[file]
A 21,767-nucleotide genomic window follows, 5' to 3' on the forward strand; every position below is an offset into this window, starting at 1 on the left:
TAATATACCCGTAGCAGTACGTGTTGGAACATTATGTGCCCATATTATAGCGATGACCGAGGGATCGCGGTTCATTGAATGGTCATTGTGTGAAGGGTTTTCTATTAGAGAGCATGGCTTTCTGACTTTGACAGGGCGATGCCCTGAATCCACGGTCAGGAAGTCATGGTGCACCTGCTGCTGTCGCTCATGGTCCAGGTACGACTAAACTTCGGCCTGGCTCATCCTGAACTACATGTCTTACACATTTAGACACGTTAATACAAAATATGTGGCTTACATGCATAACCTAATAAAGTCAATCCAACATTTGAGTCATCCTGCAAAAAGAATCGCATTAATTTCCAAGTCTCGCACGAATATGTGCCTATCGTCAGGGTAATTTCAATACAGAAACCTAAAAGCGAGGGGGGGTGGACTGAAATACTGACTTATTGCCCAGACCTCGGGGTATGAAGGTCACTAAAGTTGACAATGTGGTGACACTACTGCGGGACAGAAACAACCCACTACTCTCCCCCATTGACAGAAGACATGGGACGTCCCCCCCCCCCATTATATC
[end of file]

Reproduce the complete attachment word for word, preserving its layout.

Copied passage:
A 21,767-nucleotide genomic window follows, 5' to 3' on the forward strand; every position below is an offset into this window, starting at 1 on the left:
TAATATACCCGTAGCAGTACGTGTTGGAACATTATGTGCCCATATTATAGCGATGACCGAGGGATCGCGGTTCATTGAATGGTCATTGTGTGAAGGGTTTTCTATTAGAGAGCATGGCTTTCTGACTTTGACAGGGCGATGCCCTGAATCCACGGTCAGGAAGTCATGGTGCACCTGCTGCTGTCGCTCATGGTCCAGGTACGACTAAACTTCGGCCTGGCTCATCCTGAACTACATGTCTTACACATTTAGACACGTTAATACAAAATATGTGGCTTACATGCATAACCTAATAAAGTCAATCCAACATTTGAGTCATCCTGCAAAAAGAATCGCATTAATTTCCAAGTCTCGCACGAATATGTGCCTATCGTCAGGGTAATTTCAATACAGAAACCTAAAAGCGAGGGGGGGTGGACTGAAATACTGACTTATTGCCCAGACCTCGGGGTATGAAGGTCACTAAAGTTGACAATGTGGTGACACTACTGCGGGACAGAAACAACCCACTACTCTCCCCCATTGACAGAAGACATGGGACGTCCCCCCCCCCCATTATATC